My biggest and best plant is in her last two weeks of flowering. I noticed a hole in the main stem about three inches below the bottom of the main cola. It is about a half-inch in diameter and it’s surrounded by a white growth that looks like mold. Upon closer inspection it turned out to be chewed tissue inside from my plant after the insect had burrowed its way in there. What kind of insect would burrow into my plant at that height?
Mill Hall, Pennsylvania
It could be a caterpillar but it might be a beetle. Caterpillars enter the stem to feed and pupate. Beetles enter mostly to lay eggs. In either case they are not good for the plant and will destroy the inside flesh. The creatures can be killed with a pyrethrum solution. Use a syringe to inject the solution into the stem. Clean the hole with hydrogen peroxide and then rub it using a glue stick. The glue seals the wound to air and infection.
Caterpillar on vegetative plant. A single caterpillar can inflict an extraordinary amount of damage on a plant because of its voracious appetite. Caterpillars hanging out on the exterior of the plant, such as this one, can be picked off the plant or can be eradicated safely using Bacillus thurengensis, a very safe biological insecticide made from bacteria. It’s the active ingredient of the insecticide Dipel(R). Caterpillars that have bored into the interior of the stem can be reached using a hypodermic needle.
I am growing one plant in a container on my balcony. It’s already early fall and I haven’t seen a clear indicator of sex. In the area that I live it is quite common for snow to appear by mid-October. Should I keep my plant outside till it freezes or snows or should I bring it in and start the flowering process inside?
Calgary, Alberta, Canada
The plant that you are growing on your balcony is either a late season plant unsuitable for growing outdoors at your latitude or the flowering is delayed as a result of light pollution. The after-hours light could be coming from a room lamp shining out to the balcony, or from street lighting. Any light interrupting the daily regimen of the dark period delays flowering.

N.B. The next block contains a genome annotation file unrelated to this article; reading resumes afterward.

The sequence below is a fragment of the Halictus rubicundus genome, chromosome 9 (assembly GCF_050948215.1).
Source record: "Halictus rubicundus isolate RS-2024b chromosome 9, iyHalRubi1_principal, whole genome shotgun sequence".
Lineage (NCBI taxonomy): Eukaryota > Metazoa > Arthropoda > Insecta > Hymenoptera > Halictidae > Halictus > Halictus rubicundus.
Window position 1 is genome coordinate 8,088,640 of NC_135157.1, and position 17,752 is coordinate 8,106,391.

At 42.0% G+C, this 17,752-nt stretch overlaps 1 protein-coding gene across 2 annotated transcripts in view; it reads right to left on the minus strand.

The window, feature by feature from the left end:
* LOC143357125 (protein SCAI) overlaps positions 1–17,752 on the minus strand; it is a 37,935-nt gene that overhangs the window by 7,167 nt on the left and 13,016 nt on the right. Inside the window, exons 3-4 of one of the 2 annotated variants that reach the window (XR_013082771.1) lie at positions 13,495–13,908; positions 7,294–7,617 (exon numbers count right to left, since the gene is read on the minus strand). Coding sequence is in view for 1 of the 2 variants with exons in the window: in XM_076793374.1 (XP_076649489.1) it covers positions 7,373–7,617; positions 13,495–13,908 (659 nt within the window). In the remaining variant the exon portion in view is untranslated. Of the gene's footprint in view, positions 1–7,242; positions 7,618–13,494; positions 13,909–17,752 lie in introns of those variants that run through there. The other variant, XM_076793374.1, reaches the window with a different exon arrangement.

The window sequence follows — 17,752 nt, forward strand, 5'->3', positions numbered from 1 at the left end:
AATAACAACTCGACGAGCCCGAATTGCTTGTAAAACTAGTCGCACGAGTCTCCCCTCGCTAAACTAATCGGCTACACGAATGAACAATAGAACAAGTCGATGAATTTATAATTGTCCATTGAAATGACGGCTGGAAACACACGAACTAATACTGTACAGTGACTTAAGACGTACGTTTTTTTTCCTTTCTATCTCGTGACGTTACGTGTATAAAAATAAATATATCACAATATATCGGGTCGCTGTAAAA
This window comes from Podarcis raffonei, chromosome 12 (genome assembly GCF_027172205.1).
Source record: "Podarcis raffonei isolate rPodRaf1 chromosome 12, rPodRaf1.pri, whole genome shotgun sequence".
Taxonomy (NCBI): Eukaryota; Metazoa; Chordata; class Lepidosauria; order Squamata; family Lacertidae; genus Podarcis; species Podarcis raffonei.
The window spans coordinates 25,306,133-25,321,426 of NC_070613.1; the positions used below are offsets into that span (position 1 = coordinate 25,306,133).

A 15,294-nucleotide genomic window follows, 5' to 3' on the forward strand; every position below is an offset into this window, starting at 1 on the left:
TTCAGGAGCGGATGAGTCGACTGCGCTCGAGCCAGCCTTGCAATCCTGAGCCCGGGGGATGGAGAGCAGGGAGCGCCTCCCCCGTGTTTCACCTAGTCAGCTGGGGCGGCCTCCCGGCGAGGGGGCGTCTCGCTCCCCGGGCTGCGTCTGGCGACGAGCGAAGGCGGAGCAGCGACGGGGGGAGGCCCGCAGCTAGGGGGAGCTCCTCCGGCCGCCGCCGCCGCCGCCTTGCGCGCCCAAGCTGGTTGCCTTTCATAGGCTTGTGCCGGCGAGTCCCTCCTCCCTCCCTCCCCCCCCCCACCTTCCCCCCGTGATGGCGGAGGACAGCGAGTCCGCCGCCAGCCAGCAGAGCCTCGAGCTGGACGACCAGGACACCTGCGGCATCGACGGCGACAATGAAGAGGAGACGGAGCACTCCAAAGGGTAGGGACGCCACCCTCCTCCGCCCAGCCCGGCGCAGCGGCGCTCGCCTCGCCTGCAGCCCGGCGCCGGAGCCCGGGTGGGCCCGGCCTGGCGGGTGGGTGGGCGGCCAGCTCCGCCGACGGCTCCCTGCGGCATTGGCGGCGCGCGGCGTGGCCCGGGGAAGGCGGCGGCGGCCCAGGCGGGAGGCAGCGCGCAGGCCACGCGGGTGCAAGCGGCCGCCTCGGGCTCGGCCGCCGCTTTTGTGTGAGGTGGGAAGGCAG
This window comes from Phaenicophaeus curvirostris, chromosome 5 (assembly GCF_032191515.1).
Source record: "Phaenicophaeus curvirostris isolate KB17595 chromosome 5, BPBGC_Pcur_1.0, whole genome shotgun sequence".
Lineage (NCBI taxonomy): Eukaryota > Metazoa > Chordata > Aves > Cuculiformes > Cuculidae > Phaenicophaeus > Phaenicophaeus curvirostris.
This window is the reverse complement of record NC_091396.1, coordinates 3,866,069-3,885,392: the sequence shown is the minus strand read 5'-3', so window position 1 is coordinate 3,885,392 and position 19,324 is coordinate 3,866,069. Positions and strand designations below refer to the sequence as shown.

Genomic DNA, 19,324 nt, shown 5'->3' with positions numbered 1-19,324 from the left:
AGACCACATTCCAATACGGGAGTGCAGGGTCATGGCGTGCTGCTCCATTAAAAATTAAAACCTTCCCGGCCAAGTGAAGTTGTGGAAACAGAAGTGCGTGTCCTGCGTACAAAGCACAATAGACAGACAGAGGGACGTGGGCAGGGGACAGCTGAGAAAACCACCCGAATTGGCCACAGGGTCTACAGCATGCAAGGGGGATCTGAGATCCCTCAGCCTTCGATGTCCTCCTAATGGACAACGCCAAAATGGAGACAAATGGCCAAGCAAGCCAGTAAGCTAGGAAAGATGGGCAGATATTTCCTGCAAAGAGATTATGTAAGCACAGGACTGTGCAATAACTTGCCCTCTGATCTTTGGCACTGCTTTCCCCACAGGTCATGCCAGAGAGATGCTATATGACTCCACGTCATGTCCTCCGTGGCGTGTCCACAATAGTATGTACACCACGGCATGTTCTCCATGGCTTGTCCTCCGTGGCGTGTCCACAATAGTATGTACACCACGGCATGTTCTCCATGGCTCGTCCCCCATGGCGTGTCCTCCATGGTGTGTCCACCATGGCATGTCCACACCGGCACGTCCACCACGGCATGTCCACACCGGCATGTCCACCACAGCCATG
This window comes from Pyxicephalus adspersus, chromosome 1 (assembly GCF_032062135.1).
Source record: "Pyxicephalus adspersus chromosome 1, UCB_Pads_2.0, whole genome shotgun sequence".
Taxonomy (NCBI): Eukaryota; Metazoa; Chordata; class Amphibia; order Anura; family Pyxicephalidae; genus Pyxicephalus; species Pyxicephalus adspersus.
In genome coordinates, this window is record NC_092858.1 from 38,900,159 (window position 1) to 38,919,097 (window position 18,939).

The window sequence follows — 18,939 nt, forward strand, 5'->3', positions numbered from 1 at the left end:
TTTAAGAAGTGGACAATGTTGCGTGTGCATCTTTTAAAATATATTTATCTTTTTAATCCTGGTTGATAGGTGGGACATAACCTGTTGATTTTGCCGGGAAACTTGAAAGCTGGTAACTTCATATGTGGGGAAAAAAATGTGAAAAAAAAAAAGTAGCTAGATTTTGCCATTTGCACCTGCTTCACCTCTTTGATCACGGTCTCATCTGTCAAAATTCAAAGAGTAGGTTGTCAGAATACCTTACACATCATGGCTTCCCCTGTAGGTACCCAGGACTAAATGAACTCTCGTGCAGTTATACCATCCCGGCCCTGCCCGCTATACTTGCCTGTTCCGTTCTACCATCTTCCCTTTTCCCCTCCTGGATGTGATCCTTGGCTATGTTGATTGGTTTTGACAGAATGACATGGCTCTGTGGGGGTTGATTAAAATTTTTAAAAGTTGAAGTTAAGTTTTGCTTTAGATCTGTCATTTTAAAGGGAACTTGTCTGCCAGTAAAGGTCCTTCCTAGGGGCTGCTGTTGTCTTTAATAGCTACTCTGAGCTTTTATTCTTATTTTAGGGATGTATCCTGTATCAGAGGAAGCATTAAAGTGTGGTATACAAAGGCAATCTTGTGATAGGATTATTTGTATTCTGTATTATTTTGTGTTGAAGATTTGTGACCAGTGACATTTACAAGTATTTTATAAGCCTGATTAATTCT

The plant is a female. If it were a male, it would have flowered already since they flower earlier than females and extended light periods don’t affect them as much.
You have three choices. You could try building a small greenhouse on the balcony using plastic wrap or bubble wrap. You could carry the plant back and forth so that during the day, the plant is sunning on the balcony and at night it is in the secure darkness of a closet. If you are going to do this, you must move the plant at a consistent time every day so you don’t throw off its schedule. Finally, you could simply move the plant permanently indoors and flower it under lights.
I have just read an article in Cannabis Culture on pH that recommended keeping the pH under 6.0. I grow in Sunshine #4 (peat/perlite) and add two cups of dolomite lime to each bale. I water every 3-5 days with Advanced Nutrients 3-part copycat formula at 700-1200 ppm and a pH of 6.5.
Each time I water, about 10% of the water drains to prevent salt buildup. My yield is 1.5 lbs. per 1000w HPS every 9 weeks. This yield is adequate, but the article indicated that I could produce more with a pH below 6.0. This scares me a bit, but at the same time I am very intrigued! Do you have any thoughts on this? Any idea how much I could affect my yield one way or another by trying this?